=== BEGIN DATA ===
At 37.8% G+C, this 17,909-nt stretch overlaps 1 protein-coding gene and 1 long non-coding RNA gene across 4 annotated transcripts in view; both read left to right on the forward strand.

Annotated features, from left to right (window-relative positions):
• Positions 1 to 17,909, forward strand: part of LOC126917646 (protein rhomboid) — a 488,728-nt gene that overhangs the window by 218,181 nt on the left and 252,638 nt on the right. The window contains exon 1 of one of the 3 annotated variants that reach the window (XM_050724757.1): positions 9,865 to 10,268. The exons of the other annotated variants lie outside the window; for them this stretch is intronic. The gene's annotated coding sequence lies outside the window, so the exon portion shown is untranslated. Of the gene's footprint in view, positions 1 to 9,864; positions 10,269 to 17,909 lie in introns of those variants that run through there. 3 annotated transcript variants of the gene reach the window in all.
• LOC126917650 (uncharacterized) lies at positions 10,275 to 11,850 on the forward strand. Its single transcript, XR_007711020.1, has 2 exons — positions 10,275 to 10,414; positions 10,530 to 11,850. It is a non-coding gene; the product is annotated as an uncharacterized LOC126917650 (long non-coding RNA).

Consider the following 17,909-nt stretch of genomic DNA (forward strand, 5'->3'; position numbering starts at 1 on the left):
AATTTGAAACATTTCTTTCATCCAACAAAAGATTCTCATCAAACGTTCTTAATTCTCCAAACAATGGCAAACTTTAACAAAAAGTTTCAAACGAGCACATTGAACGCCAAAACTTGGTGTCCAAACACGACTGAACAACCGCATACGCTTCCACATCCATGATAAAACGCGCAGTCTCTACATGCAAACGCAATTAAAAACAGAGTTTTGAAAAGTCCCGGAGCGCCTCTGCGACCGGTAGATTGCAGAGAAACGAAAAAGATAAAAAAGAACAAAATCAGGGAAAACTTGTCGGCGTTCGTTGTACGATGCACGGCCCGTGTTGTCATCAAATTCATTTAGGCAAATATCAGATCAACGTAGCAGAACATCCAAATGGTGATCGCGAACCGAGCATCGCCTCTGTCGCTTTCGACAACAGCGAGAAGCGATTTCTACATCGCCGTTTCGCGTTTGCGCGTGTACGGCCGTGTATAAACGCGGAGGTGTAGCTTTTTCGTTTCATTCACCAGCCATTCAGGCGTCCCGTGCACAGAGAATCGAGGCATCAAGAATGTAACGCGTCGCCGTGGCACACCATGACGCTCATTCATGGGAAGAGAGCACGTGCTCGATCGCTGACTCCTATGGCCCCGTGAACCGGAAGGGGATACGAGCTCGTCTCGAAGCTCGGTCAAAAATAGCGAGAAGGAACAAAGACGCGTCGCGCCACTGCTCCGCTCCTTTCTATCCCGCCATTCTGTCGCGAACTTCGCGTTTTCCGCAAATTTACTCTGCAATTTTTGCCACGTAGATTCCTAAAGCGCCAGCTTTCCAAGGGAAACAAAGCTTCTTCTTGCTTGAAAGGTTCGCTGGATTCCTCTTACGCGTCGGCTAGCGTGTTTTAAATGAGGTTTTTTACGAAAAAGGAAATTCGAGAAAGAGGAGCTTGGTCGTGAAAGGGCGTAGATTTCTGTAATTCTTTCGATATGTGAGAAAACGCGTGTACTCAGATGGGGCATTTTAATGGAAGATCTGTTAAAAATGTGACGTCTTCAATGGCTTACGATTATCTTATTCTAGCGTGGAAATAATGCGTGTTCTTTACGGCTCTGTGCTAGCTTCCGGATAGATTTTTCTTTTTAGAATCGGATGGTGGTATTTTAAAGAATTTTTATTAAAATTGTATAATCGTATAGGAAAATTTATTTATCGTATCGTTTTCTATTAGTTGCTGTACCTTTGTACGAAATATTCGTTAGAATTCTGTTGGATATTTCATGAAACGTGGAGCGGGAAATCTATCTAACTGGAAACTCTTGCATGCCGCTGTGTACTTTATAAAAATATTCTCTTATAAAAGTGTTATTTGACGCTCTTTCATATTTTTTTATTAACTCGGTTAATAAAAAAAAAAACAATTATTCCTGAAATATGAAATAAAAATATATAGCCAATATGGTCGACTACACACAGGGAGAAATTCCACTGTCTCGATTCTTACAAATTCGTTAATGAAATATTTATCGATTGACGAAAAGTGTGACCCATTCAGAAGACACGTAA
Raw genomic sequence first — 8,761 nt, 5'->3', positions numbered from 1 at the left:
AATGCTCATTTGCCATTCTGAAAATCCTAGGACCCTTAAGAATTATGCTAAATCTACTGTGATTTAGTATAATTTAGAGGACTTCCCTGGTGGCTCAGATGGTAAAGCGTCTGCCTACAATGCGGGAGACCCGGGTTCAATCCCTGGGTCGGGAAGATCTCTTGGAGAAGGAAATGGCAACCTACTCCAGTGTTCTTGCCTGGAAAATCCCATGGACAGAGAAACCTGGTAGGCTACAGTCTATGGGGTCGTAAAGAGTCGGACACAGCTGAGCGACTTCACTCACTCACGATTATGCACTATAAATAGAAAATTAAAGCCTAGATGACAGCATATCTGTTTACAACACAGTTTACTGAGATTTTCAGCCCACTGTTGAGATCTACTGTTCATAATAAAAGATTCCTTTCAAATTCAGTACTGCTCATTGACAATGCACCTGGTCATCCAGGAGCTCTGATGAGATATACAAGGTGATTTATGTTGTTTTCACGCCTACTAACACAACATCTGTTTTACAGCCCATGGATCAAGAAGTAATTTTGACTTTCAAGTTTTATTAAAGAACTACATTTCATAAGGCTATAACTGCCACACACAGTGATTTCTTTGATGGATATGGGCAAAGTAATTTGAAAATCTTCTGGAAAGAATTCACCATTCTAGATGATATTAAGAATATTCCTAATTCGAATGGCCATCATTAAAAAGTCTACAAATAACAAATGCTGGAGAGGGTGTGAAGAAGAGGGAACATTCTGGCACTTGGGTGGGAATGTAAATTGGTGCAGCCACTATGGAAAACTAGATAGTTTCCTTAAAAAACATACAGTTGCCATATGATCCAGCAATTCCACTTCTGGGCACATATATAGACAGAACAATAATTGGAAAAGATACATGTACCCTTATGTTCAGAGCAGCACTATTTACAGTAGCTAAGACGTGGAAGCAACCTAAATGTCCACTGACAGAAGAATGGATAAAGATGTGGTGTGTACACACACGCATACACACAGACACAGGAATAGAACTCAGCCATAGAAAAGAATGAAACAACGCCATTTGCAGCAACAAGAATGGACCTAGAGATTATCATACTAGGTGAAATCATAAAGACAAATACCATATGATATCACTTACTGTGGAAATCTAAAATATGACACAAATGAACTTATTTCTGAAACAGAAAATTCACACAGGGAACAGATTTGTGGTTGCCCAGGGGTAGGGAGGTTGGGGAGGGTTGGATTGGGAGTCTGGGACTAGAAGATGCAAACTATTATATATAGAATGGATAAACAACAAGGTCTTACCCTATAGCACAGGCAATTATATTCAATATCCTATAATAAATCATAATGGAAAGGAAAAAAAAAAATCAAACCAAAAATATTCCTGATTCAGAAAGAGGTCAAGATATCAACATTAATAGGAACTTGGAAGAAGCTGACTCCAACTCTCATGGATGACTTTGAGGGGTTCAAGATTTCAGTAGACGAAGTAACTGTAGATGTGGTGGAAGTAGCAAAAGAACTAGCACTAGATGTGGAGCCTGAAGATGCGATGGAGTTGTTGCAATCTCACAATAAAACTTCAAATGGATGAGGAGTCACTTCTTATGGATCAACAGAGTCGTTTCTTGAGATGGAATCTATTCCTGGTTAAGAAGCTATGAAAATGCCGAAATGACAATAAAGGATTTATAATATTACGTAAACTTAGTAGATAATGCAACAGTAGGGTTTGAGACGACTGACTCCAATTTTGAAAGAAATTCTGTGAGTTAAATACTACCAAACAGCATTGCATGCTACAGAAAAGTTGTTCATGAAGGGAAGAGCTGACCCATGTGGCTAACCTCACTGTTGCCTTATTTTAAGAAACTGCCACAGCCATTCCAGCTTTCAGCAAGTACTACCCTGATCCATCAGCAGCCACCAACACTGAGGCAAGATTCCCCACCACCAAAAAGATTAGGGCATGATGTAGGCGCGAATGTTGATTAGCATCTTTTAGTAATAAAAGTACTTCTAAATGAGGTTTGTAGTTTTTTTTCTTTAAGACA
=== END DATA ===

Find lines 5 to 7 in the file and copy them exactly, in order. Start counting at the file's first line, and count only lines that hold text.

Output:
Consider the following 17,909-nt stretch of genomic DNA (forward strand, 5'->3'; position numbering starts at 1 on the left):
AATTTGAAACATTTCTTTCATCCAACAAAAGATTCTCATCAAACGTTCTTAATTCTCCAAACAATGGCAAACTTTAACAAAAAGTTTCAAACGAGCACATTGAACGCCAAAACTTGGTGTCCAAACACGACTGAACAACCGCATACGCTTCCACATCCATGATAAAACGCGCAGTCTCTACATGCAAACGCAATTAAAAACAGAGTTTTGAAAAGTCCCGGAGCGCCTCTGCGACCGGTAGATTGCAGAGAAACGAAAAAGATAAAAAAGAACAAAATCAGGGAAAACTTGTCGGCGTTCGTTGTACGATGCACGGCCCGTGTTGTCATCAAATTCATTTAGGCAAATATCAGATCAACGTAGCAGAACATCCAAATGGTGATCGCGAACCGAGCATCGCCTCTGTCGCTTTCGACAACAGCGAGAAGCGATTTCTACATCGCCGTTTCGCGTTTGCGCGTGTACGGCCGTGTATAAACGCGGAGGTGTAGCTTTTTCGTTTCATTCACCAGCCATTCAGGCGTCCCGTGCACAGAGAATCGAGGCATCAAGAATGTAACGCGTCGCCGTGGCACACCATGACGCTCATTCATGGGAAGAGAGCACGTGCTCGATCGCTGACTCCTATGGCCCCGTGAACCGGAAGGGGATACGAGCTCGTCTCGAAGCTCGGTCAAAAATAGCGAGAAGGAACAAAGACGCGTCGCGCCACTGCTCCGCTCCTTTCTATCCCGCCATTCTGTCGCGAACTTCGCGTTTTCCGCAAATTTACTCTGCAATTTTTGCCACGTAGATTCCTAAAGCGCCAGCTTTCCAAGGGAAACAAAGCTTCTTCTTGCTTGAAAGGTTCGCTGGATTCCTCTTACGCGTCGGCTAGCGTGTTTTAAATGAGGTTTTTTACGAAAAAGGAAATTCGAGAAAGAGGAGCTTGGTCGTGAAAGGGCGTAGATTTCTGTAATTCTTTCGATATGTGAGAAAACGCGTGTACTCAGATGGGGCATTTTAATGGAAGATCTGTTAAAAATGTGACGTCTTCAATGGCTTACGATTATCTTATTCTAGCGTGGAAATAATGCGTGTTCTTTACGGCTCTGTGCTAGCTTCCGGATAGATTTTTCTTTTTAGAATCGGATGGTGGTATTTTAAAGAATTTTTATTAAAATTGTATAATCGTATAGGAAAATTTATTTATCGTATCGTTTTCTATTAGTTGCTGTACCTTTGTACGAAATATTCGTTAGAATTCTGTTGGATATTTCATGAAACGTGGAGCGGGAAATCTATCTAACTGGAAACTCTTGCATGCCGCTGTGTACTTTATAAAAATATTCTCTTATAAAAGTGTTATTTGACGCTCTTTCATATTTTTTTATTAACTCGGTTAATAAAAAAAAAAACAATTATTCCTGAAATATGAAATAAAAATATATAGCCAATATGGTCGACTACACACAGGGAGAAATTCCACTGTCTCGATTCTTACAAATTCGTTAATGAAATATTTATCGATTGACGAAAAGTGTGACCCATTCAGAAGACACGTAA
Raw genomic sequence first — 8,761 nt, 5'->3', positions numbered from 1 at the left: